of the data provided by the respondents, and compared
the data with the prior word description of the communi-
cation task. If the investigator’s interpreted meaning of
the data did not accord with the word description, the
investigator would ask the respondent to explain or clar-
ify. If there did exist respondent misunderstandings or
errors then they red id the template.
The collected data was in three parts: 1) a text based
communication task description; 2) a quantified descrip-
tion of the communication task by the investigation tem-
plate; and 3) the real media they had selected for the
communication task.
This field of research has not used bi-direction coop-
eration in a common questionnaire study before, but we
considered it important to validate the input for the MFF
in this study. However, th is relatively complex, data col-
lection method limited the capability to acquire more
3.3. Data Calculation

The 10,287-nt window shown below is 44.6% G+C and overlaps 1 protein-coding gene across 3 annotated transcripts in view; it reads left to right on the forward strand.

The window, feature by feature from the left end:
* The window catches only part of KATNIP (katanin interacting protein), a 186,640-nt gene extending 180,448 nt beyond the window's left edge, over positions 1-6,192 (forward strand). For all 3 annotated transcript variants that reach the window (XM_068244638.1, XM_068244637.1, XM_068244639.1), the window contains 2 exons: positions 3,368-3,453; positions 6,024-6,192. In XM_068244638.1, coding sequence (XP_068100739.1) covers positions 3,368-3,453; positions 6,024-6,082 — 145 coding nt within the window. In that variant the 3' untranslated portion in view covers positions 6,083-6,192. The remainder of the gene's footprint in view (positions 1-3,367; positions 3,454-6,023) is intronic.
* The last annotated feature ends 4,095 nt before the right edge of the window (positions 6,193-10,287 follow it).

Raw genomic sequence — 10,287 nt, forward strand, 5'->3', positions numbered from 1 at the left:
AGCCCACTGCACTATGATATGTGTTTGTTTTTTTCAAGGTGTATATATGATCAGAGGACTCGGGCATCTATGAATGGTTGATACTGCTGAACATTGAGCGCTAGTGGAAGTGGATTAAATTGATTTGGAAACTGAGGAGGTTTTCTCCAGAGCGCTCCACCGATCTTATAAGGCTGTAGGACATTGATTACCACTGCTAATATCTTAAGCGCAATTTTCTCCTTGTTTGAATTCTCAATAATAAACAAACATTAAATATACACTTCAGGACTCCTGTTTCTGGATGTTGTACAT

After collecting the data, we fed the quantified data de-
scribing a communication task into the worksheet and
processed the data with a software program based on
MFF. The calculations gave three sorts of theoretical
media selection predictions, i.e. the predictions according
to MRT, SIP, and MFF.
We called the communication media predefined and
processed by MFF “candidates” for a communication
task. We sequenced the candidates by their fitness score
for a task. The candidate with the highest score was the
first candidate for a task; the next lower one was the
second candidate, and so on. There were three lists of
media candidates, ranked by MRT, SIP, and MFF. We